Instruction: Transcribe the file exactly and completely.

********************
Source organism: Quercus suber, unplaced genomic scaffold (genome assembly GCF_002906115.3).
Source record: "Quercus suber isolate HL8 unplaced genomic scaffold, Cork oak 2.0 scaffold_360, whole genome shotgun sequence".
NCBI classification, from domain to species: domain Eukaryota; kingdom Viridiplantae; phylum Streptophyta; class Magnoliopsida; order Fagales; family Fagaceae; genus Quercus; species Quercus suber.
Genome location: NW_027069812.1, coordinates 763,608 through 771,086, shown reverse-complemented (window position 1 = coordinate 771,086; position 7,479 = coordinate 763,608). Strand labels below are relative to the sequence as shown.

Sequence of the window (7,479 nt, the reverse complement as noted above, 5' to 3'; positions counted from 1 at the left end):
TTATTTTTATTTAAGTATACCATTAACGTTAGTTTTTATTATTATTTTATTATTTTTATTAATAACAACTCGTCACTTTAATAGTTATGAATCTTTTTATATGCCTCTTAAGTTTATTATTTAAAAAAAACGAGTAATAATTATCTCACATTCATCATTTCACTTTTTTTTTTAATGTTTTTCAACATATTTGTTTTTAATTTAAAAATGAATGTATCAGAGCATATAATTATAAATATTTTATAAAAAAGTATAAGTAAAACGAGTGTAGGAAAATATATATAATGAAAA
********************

Source organism: Quercus suber, unplaced genomic scaffold (genome assembly GCF_002906115.3).
Source record: "Quercus suber isolate HL8 unplaced genomic scaffold, Cork oak 2.0 scaffold_360, whole genome shotgun sequence".
NCBI classification, from domain to species: domain Eukaryota; kingdom Viridiplantae; phylum Streptophyta; class Magnoliopsida; order Fagales; family Fagaceae; genus Quercus; species Quercus suber.
Genome location: NW_027069812.1, coordinates 763,608 through 771,086, shown reverse-complemented (window position 1 = coordinate 771,086; position 7,479 = coordinate 763,608). Strand labels below are relative to the sequence as shown.

Sequence of the window (7,479 nt, the reverse complement as noted above, 5' to 3'; positions counted from 1 at the left end):
TTATTTTTATTTAAGTATACCATTAACGTTAGTTTTTATTATTATTTTATTATTTTTATTAATAACAACTCGTCACTTTAATAGTTATGAATCTTTTTATATGCCTCTTAAGTTTATTATTTAAAAAAAACGAGTAATAATTATCTCACATTCATCATTTCACTTTTTTTTTTAATGTTTTTCAACATATTTGTTTTTAATTTAAAAATGAATGTATCAGAGCATATAATTATAAATATTTTATAAAAAAGTATAAGTAAAACGAGTGTAGGAAAATATATATAATGAAAA